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Review: 3 top Linux distros go for different users

December 16, 2009 06:00 AM ET

Ubuntu 9.10

This newest version of Ubuntu remains remarkably easy to use. When I need to give a home user a nice, simple OS, Ubuntu is my operating system of choice. It's safer than Windows can ever dream of being, but makes simple to read e-mail with Evolution, browse the Web with Firefox and write documents and the like with OpenOffice.

If they need more than the basics, the Ubuntu Software Center offers the easiest way ever to find, download and install mainstream Linux software. By using a Tucows-style program, Ubuntu makes it easy to find an application.

You can also use it as a business desktop. IBM, in partnership with Canonical, will be more than happy to help you set up your Ubuntu business desktop with a complete suite of business software.

In this latest version, the interface has been spruced up. The changes are all minor, but the overall effect is to give it a smoother and more consistent look.

Another feature that I think everyone will love is free cloud backup, called Ubuntu One. This service enables people who run Ubuntu 9.04 or later to upload files to an online storage space. Ubuntu users can store up to 2GB for free, and up to 50GB for $10 per month. Besides using this as a backup, you can also use it to sync files from one Ubuntu system to another.

A more noticeable change is that the default IM client has been switched from Pidgin to Empathy. Empathy integrates better with the overall desktop, and while that functionality isn't really used to any great purpose in this release, being able to IM someone from within the Evolution e-mail client could be quite handy.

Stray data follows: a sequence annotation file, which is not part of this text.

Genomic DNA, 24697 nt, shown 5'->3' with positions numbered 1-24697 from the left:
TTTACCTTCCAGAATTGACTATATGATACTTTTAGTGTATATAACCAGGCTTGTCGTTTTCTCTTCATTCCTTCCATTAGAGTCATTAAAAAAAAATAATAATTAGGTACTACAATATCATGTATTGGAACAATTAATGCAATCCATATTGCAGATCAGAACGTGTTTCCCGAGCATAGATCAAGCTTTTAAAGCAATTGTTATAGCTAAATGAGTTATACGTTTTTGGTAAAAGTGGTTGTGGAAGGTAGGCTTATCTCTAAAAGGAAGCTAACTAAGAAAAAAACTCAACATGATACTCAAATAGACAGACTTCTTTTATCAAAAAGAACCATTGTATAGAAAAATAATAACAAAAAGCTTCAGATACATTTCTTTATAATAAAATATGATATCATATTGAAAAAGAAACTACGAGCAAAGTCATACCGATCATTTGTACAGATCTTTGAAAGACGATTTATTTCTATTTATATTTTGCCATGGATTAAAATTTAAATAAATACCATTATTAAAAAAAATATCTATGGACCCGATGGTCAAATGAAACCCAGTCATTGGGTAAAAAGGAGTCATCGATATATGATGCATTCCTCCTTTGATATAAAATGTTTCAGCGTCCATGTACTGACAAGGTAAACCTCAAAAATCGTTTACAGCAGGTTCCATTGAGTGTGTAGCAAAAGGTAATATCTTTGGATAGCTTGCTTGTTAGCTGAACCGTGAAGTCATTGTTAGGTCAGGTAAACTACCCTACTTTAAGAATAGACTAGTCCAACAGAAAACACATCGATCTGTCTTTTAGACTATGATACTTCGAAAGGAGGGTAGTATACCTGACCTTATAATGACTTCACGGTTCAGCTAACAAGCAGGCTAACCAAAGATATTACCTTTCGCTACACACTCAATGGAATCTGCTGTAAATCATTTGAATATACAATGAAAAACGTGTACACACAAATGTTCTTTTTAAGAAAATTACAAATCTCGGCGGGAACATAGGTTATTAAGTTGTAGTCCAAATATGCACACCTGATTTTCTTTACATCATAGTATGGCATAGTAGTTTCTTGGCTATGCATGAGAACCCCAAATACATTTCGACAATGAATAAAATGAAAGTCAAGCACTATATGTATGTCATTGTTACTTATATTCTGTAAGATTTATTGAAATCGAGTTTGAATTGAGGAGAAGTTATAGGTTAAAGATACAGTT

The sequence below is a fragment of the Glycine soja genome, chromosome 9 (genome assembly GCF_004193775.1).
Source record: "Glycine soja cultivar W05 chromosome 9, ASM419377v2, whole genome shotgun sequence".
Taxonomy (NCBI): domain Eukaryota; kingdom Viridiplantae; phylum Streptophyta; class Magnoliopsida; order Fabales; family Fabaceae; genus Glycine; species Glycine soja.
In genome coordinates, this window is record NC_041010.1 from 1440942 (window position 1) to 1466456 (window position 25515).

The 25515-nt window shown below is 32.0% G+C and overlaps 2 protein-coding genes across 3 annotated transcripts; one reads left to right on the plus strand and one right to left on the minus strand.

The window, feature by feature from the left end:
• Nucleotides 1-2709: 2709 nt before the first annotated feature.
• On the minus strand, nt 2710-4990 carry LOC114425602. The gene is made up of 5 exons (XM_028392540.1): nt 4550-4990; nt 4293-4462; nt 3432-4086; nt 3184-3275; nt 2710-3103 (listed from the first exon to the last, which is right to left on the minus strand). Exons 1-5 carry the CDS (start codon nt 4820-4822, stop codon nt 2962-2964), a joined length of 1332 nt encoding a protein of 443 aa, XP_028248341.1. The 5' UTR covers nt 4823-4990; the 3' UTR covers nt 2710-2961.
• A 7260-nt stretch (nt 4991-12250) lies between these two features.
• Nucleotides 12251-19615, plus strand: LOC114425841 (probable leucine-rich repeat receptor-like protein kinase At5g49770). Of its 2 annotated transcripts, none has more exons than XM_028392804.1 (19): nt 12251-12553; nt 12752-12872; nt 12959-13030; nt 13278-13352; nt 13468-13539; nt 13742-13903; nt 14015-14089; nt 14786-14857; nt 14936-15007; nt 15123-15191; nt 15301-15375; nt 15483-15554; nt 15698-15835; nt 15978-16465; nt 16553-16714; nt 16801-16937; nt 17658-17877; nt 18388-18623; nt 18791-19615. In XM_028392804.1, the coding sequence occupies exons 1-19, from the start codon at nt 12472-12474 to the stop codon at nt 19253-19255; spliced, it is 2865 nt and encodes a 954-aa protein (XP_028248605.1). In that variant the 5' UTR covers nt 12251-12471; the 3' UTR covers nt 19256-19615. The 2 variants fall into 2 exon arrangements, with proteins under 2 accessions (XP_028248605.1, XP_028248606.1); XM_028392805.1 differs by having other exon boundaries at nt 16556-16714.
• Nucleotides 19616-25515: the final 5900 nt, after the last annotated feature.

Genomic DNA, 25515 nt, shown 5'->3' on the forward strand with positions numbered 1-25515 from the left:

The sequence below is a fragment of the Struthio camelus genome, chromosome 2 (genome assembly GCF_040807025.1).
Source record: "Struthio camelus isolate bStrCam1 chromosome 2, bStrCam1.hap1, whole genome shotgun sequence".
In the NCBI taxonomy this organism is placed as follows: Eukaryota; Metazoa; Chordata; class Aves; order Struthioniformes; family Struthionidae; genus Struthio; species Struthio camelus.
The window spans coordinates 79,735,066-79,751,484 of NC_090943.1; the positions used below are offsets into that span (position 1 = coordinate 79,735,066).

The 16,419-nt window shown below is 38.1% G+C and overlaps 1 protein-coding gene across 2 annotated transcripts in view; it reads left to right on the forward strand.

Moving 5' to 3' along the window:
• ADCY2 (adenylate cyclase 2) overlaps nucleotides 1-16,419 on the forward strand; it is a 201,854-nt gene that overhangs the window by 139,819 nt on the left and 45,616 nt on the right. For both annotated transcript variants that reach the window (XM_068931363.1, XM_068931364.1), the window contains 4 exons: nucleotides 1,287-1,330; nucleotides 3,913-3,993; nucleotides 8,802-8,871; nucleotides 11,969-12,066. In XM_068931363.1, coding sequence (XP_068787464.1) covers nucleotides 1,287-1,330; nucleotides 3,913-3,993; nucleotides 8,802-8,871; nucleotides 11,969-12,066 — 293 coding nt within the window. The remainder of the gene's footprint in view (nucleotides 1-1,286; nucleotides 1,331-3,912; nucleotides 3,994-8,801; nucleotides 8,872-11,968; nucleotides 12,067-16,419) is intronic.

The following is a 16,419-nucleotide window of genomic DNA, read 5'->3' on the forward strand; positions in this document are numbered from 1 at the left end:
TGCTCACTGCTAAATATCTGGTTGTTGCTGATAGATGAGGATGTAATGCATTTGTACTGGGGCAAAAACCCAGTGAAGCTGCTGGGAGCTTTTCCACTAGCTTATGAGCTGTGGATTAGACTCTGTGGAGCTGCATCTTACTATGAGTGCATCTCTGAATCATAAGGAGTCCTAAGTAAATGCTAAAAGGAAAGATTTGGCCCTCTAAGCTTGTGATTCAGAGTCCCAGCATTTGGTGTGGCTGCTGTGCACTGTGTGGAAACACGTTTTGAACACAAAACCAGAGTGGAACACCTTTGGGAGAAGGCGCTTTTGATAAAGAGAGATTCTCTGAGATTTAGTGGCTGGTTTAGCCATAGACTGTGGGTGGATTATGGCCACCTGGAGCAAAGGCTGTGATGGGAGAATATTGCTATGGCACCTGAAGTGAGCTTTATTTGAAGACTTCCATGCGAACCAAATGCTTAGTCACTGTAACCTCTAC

Ubuntu
The Ubuntu Software Center make it easy to install Linux software.
Click to view larger image

The bad news is that Ubuntu has real trouble with two types of hardware: some Intel graphics chipsets and some hard drives.

The Intel graphics problem is a real pain -- I would sometimes start my session and then the screen would freeze up as solid as a block of ice. In theory, Ubuntu tried to speed up Intel integrated graphics, but the reality is that Ubuntu often brings graphics to a complete stop. The surest way to avoid this seems to be to revert to the older Intel graphics driver. It worked for me -- but such a critical problem shouldn't have made it into the final release.

In addition, there seems to be a problem in some systems with how the Grub2 boot loader interacts with hard drives via the BIOS. What happens here is that the boot loader comes up, but when you try to choose between different operating systems, the computer will sometimes lock up. The only solution is to power your PC off and on again. Ubuntu is working on this problem, but there is no single fix yet.

I like Ubuntu a lot. But until Canonical cleans up some of these fundamental problems, I can't recommend this version of Ubuntu for general use. If Canonical doesn't improve Ubuntu's fit and polish, it will quickly lose its spot as the world's most popular desktop Linux.

Conclusions

If you're a Linux expert, Fedora is for you. If you just want a good, general-purpose desktop for home or work, then openSUSE is your best pick. And if you're new to Linux, and your computer gets along well with Ubuntu, Ubuntu is still a good choice.

Steven J. Vaughan-Nichols has been writing about technology and the business of technology since CP/M-80 was cutting edge and 300bit/sec. was a fast Internet connection -- and we liked it! He can be reached at sjvn@vna1.com.

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